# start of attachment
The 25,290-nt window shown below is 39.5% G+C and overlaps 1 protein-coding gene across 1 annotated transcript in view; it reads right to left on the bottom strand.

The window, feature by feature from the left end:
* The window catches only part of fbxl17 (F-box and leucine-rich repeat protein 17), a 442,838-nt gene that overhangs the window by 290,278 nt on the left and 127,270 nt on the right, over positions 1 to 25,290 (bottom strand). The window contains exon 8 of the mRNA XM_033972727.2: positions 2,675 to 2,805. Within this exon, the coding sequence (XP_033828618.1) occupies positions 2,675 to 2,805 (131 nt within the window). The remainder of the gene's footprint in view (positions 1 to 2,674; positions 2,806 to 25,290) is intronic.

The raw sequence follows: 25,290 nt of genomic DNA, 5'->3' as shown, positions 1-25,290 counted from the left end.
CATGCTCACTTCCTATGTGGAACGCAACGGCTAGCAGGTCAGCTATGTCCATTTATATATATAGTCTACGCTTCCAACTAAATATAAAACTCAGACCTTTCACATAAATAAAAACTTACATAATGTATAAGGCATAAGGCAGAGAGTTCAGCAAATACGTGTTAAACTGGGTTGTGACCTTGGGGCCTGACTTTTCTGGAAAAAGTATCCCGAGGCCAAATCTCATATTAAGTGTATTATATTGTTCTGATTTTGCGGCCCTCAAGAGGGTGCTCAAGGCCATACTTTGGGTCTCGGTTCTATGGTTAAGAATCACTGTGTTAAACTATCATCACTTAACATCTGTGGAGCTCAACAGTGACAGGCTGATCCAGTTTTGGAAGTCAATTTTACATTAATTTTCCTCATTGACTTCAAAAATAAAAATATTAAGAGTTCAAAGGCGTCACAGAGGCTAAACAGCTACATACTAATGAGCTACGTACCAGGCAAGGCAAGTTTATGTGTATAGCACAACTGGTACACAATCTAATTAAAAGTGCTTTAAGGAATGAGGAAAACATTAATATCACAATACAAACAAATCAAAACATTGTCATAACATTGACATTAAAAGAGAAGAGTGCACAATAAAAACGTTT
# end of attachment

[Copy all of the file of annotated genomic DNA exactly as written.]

The 25,290-nt window shown below is 39.5% G+C and overlaps 1 protein-coding gene across 1 annotated transcript in view; it reads right to left on the bottom strand.

The window, feature by feature from the left end:
* The window catches only part of fbxl17 (F-box and leucine-rich repeat protein 17), a 442,838-nt gene that overhangs the window by 290,278 nt on the left and 127,270 nt on the right, over positions 1 to 25,290 (bottom strand). The window contains exon 8 of the mRNA XM_033972727.2: positions 2,675 to 2,805. Within this exon, the coding sequence (XP_033828618.1) occupies positions 2,675 to 2,805 (131 nt within the window). The remainder of the gene's footprint in view (positions 1 to 2,674; positions 2,806 to 25,290) is intronic.

The raw sequence follows: 25,290 nt of genomic DNA, 5'->3' as shown, positions 1-25,290 counted from the left end.
CATGCTCACTTCCTATGTGGAACGCAACGGCTAGCAGGTCAGCTATGTCCATTTATATATATAGTCTACGCTTCCAACTAAATATAAAACTCAGACCTTTCACATAAATAAAAACTTACATAATGTATAAGGCATAAGGCAGAGAGTTCAGCAAATACGTGTTAAACTGGGTTGTGACCTTGGGGCCTGACTTTTCTGGAAAAAGTATCCCGAGGCCAAATCTCATATTAAGTGTATTATATTGTTCTGATTTTGCGGCCCTCAAGAGGGTGCTCAAGGCCATACTTTGGGTCTCGGTTCTATGGTTAAGAATCACTGTGTTAAACTATCATCACTTAACATCTGTGGAGCTCAACAGTGACAGGCTGATCCAGTTTTGGAAGTCAATTTTACATTAATTTTCCTCATTGACTTCAAAAATAAAAATATTAAGAGTTCAAAGGCGTCACAGAGGCTAAACAGCTACATACTAATGAGCTACGTACCAGGCAAGGCAAGTTTATGTGTATAGCACAACTGGTACACAATCTAATTAAAAGTGCTTTAAGGAATGAGGAAAACATTAATATCACAATACAAACAAATCAAAACATTGTCATAACATTGACATTAAAAGAGAAGAGTGCACAATAAAAACGTTT